Companies used to often refer to earlier experiences with organic cotton, for example in the '90s , when it was far more complicated to source and use organic cotton because the number of suppliers was limited. There was also the notion that we would influence a company's existing supply chain and change it. And then of course the clich・about higher prices of organic cotton. But all these notions have been dispelled by now.

However, one prejudice has persisted till today - that African cotton is not available worldwide, which is not true. African cotton makes up almost 18 percent of total worldwide cotton exports. Overall, about 1.5 million tonnes of cotton are produced in Africa, of which 25 percent is CmiA-certified cotton. Our cotton is present at any of the major textile markets in the world. Another prejudice is that African cotton is of lower quality. This is also not true. African cotton has properties that are typical for hand-picked cotton and offers a range of advantages in terms of ecology and quality. The complete absence of defoliants, for example, when harvesting cotton or the fact that only ripe fibres are picked. These prejudices are all easy to dispel, one just needs to get a chance to do so.

Could you talk a bit about the CmiA cooperation programme, which was launched in celebration of the initiative's 10th anniversary?

Our so-called CCC (CmiA Community Cooperation)-programme was initiated by one of our corporate partners. We were looking for ways to convey the efforts and goals of Cotton made in Africa to customers in a vivid and more emotional way and at the same time, wanted to help people help themselves. It was crucial to portray CCCP not as a classical charity project but as one that actively involves all stakeholders – companies, cotton companies and smallholder farmers.

The CCCP projects are of particular importance for the cotton companies. Theoretically, a cotton grower can – other than let's say a coffee grower who has to follow the growth of his cotton plants over the course of years – decide to plant a new crop each year, for example soy or corn. Community projects like ours are incentives to stick with cotton.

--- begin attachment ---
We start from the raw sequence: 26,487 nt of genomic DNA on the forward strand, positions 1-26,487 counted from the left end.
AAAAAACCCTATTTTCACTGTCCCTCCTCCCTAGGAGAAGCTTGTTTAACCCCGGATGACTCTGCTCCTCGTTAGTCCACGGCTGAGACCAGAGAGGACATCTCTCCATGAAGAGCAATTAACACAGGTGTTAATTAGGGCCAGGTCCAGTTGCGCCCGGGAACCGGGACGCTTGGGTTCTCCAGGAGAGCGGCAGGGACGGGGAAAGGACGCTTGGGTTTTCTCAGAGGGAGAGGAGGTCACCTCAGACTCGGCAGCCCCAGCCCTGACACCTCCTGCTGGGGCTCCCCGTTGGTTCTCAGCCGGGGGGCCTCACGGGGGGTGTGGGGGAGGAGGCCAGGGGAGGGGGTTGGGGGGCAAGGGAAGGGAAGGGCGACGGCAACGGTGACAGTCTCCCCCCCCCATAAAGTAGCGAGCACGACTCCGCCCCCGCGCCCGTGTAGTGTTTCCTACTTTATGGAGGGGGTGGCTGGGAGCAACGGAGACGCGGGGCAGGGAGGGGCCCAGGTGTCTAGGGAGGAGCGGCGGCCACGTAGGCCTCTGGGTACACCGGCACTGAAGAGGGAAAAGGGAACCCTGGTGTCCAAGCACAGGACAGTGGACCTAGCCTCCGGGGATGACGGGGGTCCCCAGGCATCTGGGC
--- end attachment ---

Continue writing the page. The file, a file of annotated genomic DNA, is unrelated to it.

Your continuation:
Due to a generous donation by our founder Dr. Otto for our 10th anniversary, we are able to be even more effective in the CmiA cotton growing regions: Together with the cotton companies, the rural communities submit project proposals. Most of them are extensions of existing projects that have already been started by the cotton growers who now lack the necessary funding to sustain them in the long run. So far, projects have been about the renovation of existing schools or the constructing of new ones; the expansion of hospitals or hospital wings or supporting women's cooperatives. New areas are health and environmental projects - key topics for a sustainable development.

After a first pre-selection, the project proposals are presented to the project's advisory board, which consists of representatives of the Otto Group, Welthungerhilfe and the WWF and who have the final say. Many companies are interested in co-sponsoring these kinds of projects as they offer the chance to communicate their support for Cotton made in Africa in a way that is easy to comprehend for their customers.

Coming back to the smallholder farmers - do they have to be won over for the initiative year after year?

The smallholder farmers decide each year again if they want to continue cultivating cotton. Cotton is one of the main sources of income in Africa. Often, the biggest chunk of their earnings comes from cultivating and selling cotton. So-called food crops that are cultivated in addition to cotton are usually produced for the families' personal needs or the local market. Thus, cotton plays an important role in the acquisition of cash – for example for the children's education or for the purchase of a bike or a radio.

That is the keyword - you mentioned the cotton companies repeatedly as partners. This seems to indicate a good relationship and a partnership that is working well?

Absolutely. The feedback by the cotton companies and continuous communication with them is very important for our work. They are a central point of contact for us when dealing with the smallholder farmers and they take care of their training, provide the seeds and take care of pre-financing the inputs. As part of the certification, they are monitored as well because we need reliable partners onsite who implement the CmiA standard via the smallholder farmers on the field. Over the years, we have built up a good and trustful collaboration and work together closely.

Photos: courtesy of Aid by Trade Foundation
aid by trade
Cotton made in Africa